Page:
Wednesday, January 2, 2013

Pino Silvestre

Reviewing Acqua di Selva the other day has inspired me to review Pino Silvestre, since the two fragrances are similar and equally great.  Pino is in my Top 25 favorites list, and I wouldn't feel right having a blog without a proper review of it. 

Often referred to as "old school", Pino Silvestre is, to me, more of a timeless classic than a throwback scent.  I suppose the fact that it's an aromatic fougere and that its smell is light years away from what's popular these days makes it old school.  But even then, it's a lot different than the aromatic fougeres from the 1970's.

Pino Silvestre is distinctively Mediterranean, with its strong evergreen and herbal aroma.  With a name like "Pino Silvestre", you'd expect this to smell like a pine forest, and you'd be right.  Though pine isn't listed as an ingredient, the sharp green herbal and citrus opening has a deliberately pine-like scent.  The fact that such a piney smell comes from a perfume containing no pine oil speaks volumes about the talent of its creator, Lino Vidal.  Unfortunately I know very little about him, but the mere fact that he created Pino Silvestre makes him my perfume hero.

The sharpness of the opening dissipates after a few minutes, changing the smell of the fragrance from that of pine needles to more of an airy, outdoorsy smell, sort of like wind blowing through a pine forest.  It's a thoroughly green, dry, herbal scent that is delightful in every way.  A lot of people don't like fragrances with strong dry herbal facets, so Pino might not be to everyone's taste.  I happen to love herbal and pine scents, and for me, this is the perfect fragrance.

Pino's combination of good sillage, outstanding longevity (12+ hours on my skin), and very low price make it one of the best fragrance bargains ever.  It also has the coolest (and most appropriate) packaging I've ever seen for a perfume - a green glass bottle shaped like a pine cone.

MY RATING:  10/10

Fragrance House:  Mavive

8 comments:

  1. Do you get a sweet, honey-like herbal vibe from the heart of Pino? I find the mid-stage becomes a bit warmer than I expected. But yeah PS is a solid 10/10, hands down, probably the greatest "pine-like" fragrance ever made.

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    1. Yes, I definitely get a warm, smooth scent in the heart and drydown, almost like a semi-sweet leather smell. I usually don't like sweetness, but here it works because that warmth is what gives the whole scent balance and brings all the notes together.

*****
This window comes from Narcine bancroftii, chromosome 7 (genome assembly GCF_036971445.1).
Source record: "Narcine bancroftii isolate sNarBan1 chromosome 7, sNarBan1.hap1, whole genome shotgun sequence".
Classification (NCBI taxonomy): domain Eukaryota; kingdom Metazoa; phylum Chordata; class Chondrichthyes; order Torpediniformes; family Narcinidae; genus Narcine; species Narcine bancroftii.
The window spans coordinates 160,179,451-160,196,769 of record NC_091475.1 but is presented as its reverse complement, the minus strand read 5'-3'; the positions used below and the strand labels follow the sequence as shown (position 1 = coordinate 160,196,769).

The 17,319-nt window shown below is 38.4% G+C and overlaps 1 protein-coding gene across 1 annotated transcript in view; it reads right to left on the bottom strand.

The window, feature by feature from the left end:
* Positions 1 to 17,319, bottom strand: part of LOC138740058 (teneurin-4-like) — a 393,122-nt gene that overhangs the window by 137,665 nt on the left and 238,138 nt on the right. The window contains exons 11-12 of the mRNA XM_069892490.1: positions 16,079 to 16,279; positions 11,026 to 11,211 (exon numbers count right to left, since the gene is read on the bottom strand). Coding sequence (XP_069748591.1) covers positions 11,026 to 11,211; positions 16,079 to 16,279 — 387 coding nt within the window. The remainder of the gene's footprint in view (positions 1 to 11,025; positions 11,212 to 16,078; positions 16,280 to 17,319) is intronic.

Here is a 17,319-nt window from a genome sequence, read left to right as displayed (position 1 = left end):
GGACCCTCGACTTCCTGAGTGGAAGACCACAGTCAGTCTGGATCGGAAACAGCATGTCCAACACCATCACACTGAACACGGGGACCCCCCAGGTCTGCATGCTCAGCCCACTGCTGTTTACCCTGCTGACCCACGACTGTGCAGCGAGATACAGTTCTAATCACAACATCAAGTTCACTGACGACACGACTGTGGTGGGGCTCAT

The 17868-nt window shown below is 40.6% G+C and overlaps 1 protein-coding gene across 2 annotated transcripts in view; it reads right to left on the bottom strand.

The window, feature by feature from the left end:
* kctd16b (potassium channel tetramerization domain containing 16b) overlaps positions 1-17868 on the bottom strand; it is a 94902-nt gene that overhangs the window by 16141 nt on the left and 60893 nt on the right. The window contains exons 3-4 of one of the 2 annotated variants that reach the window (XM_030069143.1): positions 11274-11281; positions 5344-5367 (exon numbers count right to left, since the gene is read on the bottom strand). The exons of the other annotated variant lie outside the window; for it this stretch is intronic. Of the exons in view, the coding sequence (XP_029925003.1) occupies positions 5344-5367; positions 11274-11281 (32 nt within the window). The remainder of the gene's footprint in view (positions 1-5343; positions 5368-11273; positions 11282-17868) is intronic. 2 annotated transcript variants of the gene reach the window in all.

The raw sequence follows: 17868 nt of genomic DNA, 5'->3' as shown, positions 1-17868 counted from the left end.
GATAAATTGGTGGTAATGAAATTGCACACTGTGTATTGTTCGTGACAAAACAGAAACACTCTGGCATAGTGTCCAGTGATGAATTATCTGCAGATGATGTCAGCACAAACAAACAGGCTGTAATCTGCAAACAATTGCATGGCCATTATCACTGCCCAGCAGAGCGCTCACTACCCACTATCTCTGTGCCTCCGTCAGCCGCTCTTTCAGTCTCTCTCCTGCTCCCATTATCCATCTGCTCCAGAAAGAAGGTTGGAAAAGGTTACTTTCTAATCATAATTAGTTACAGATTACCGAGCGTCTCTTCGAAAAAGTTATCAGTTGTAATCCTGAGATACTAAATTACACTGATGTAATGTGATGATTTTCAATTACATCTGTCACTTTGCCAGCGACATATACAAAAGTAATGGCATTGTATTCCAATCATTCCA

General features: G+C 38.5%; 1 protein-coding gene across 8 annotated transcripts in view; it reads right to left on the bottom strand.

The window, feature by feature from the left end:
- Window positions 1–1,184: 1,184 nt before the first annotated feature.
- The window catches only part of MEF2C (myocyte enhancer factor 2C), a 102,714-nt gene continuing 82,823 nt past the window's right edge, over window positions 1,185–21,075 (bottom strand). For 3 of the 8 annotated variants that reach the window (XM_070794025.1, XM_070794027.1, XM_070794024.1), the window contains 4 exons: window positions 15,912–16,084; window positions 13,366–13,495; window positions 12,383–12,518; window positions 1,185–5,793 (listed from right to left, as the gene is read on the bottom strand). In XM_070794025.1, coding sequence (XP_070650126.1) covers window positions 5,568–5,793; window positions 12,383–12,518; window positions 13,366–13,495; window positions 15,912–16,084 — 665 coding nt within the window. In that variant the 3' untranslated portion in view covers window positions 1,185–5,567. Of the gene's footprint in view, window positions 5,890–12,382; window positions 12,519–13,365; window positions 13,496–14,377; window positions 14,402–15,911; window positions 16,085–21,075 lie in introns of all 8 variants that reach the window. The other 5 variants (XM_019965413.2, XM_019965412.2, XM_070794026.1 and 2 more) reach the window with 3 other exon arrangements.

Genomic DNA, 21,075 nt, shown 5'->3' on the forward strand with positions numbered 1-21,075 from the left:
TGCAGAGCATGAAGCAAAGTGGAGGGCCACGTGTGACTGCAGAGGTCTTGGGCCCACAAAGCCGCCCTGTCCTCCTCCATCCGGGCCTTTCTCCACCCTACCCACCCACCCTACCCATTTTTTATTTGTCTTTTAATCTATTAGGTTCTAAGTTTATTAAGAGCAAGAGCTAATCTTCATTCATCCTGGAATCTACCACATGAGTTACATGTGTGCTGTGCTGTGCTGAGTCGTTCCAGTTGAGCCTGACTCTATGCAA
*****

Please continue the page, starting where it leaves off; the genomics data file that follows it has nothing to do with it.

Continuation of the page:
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  2. It's just an out and out excellent scent, price not withstanding. No it's not especially complex but it works, and that's what matters. The ingredient quality is just good enough not to be an issue in this composition. What I noticed when I sprayed it on cloth was that several hours later there was this wonderful green/powdery quality that I had not experienced in any other scent. I'm glad they haven't tried to "modernize" it !

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    1. Yeah, this sure ain't modern, and I love it for that! I think what you're describing as green and powdery is exactly what Bryan above described as honey, and I describe as leathery. It's a great smooth drydown that manages to keep the scent smelling herbal and nice and dry.

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  3. How would you compare Pino to Agua Brava, another Italian classic that (to my uneducated nose) seems quite similar... maybe AB is a bit less sharp and more powdery? Would love to hear your take on it, to me another timeless green fragrance.

    Thanks,

    Joel

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    1. Great question. I find both to be of the same style - herbal/evergreen - but they don't smell the same. I find Agua Brava to be a lot darker and earthier than PS, and it has a stronger pine needle note than PS. I think the darkness of AB comes from it having leather and patchouli, as well as a much stronger and earthier vetiver note.

      Agua Brava is also an incredible fragrance, an easy 10/10 rating in my book as well. Both fragrances are must-haves for any fan of green or pine scents.

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  4. I find Agua Brava and Pino similar, but I prefer Pino. It lasts longer on me than Agua Brava does.

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    1. Agreed. AB lasts about 6 hours on me, whereas PS I can smell 12 or 13 hours later.

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